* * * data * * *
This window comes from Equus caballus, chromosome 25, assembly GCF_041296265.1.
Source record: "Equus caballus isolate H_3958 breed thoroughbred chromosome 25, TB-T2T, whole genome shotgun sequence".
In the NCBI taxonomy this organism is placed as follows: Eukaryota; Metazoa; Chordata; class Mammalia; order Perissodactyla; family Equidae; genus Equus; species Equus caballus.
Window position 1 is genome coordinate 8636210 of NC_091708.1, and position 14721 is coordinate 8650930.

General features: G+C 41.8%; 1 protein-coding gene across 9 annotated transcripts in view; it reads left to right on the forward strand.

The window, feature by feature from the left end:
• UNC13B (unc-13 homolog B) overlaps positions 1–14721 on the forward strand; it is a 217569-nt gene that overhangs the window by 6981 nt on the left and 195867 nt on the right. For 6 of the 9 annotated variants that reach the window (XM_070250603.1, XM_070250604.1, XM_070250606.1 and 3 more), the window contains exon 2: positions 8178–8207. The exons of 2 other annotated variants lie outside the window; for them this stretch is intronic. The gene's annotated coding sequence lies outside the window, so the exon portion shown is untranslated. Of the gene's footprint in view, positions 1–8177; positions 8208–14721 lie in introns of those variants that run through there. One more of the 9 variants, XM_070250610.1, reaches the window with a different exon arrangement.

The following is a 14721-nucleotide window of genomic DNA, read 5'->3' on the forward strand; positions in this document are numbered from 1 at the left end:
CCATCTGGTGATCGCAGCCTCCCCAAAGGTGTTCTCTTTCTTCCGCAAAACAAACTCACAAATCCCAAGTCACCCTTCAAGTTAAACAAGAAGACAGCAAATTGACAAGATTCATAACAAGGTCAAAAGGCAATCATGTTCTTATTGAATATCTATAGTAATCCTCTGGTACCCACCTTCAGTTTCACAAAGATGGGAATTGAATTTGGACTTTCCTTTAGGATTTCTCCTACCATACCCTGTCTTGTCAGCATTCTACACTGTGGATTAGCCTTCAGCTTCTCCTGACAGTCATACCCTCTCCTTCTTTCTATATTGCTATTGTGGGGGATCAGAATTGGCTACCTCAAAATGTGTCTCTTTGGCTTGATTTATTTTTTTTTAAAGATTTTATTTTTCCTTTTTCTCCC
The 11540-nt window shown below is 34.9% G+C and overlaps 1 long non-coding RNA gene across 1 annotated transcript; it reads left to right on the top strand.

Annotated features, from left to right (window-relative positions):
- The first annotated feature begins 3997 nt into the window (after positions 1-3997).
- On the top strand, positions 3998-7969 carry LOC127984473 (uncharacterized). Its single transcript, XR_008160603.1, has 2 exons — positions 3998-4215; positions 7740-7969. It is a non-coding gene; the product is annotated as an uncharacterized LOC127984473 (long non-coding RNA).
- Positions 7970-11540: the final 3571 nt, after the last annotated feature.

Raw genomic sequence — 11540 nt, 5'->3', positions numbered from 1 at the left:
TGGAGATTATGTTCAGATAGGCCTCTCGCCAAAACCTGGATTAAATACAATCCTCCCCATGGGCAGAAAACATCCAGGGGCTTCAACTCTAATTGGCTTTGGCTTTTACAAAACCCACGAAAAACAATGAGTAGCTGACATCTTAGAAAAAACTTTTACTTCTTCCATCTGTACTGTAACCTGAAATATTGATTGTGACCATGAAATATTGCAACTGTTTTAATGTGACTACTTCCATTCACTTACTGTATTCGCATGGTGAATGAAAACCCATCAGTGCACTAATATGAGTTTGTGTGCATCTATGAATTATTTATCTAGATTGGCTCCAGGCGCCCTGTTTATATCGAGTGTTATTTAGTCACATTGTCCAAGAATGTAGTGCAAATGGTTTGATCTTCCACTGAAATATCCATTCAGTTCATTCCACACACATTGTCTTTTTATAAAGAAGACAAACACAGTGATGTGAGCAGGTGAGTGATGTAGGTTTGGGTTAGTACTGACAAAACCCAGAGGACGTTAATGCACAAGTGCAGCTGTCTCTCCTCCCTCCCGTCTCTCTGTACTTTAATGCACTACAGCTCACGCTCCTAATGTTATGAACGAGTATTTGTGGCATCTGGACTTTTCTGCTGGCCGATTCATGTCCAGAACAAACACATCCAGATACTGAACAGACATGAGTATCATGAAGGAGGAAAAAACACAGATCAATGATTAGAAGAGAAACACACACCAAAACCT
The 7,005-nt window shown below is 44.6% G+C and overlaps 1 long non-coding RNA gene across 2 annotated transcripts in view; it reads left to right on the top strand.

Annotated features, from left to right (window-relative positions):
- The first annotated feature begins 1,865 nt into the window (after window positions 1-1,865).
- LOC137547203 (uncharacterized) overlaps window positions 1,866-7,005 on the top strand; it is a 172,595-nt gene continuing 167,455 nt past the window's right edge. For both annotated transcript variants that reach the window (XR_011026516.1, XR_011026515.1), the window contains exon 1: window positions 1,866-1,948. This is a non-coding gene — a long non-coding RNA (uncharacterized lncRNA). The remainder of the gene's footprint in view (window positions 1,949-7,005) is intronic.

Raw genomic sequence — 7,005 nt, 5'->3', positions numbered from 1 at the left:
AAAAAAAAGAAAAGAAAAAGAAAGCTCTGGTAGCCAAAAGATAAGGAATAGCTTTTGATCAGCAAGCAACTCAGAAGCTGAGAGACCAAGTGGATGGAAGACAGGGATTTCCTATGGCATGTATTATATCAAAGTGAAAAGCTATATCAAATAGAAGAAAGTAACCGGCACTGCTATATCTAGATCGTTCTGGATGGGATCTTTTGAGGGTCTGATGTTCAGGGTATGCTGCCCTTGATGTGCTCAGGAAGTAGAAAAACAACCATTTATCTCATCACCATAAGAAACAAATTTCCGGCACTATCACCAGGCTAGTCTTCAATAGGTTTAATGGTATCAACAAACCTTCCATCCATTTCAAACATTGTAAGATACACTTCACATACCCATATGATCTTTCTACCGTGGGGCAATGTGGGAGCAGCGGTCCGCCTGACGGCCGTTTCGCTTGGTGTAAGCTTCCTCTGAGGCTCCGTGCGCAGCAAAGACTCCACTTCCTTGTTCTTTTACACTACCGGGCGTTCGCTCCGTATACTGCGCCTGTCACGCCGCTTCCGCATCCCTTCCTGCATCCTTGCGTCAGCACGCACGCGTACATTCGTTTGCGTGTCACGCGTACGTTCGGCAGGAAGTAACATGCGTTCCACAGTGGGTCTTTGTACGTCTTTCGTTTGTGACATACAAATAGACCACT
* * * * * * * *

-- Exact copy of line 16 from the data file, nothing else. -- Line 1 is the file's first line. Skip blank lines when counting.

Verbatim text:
TGGAGATTATGTTCAGATAGGCCTCTCGCCAAAACCTGGATTAAATACAATCCTCCCCATGGGCAGAAAACATCCAGGGGCTTCAACTCTAATTGGCTTTGGCTTTTACAAAACCCACGAAAAACAATGAGTAGCTGACATCTTAGAAAAAACTTTTACTTCTTCCATCTGTACTGTAACCTGAAATATTGATTGTGACCATGAAATATTGCAACTGTTTTAATGTGACTACTTCCATTCACTTACTGTATTCGCATGGTGAATGAAAACCCATCAGTGCACTAATATGAGTTTGTGTGCATCTATGAATTATTTATCTAGATTGGCTCCAGGCGCCCTGTTTATATCGAGTGTTATTTAGTCACATTGTCCAAGAATGTAGTGCAAATGGTTTGATCTTCCACTGAAATATCCATTCAGTTCATTCCACACACATTGTCTTTTTATAAAGAAGACAAACACAGTGATGTGAGCAGGTGAGTGATGTAGGTTTGGGTTAGTACTGACAAAACCCAGAGGACGTTAATGCACAAGTGCAGCTGTCTCTCCTCCCTCCCGTCTCTCTGTACTTTAATGCACTACAGCTCACGCTCCTAATGTTATGAACGAGTATTTGTGGCATCTGGACTTTTCTGCTGGCCGATTCATGTCCAGAACAAACACATCCAGATACTGAACAGACATGAGTATCATGAAGGAGGAAAAAACACAGATCAATGATTAGAAGAGAAACACACACCAAAACCT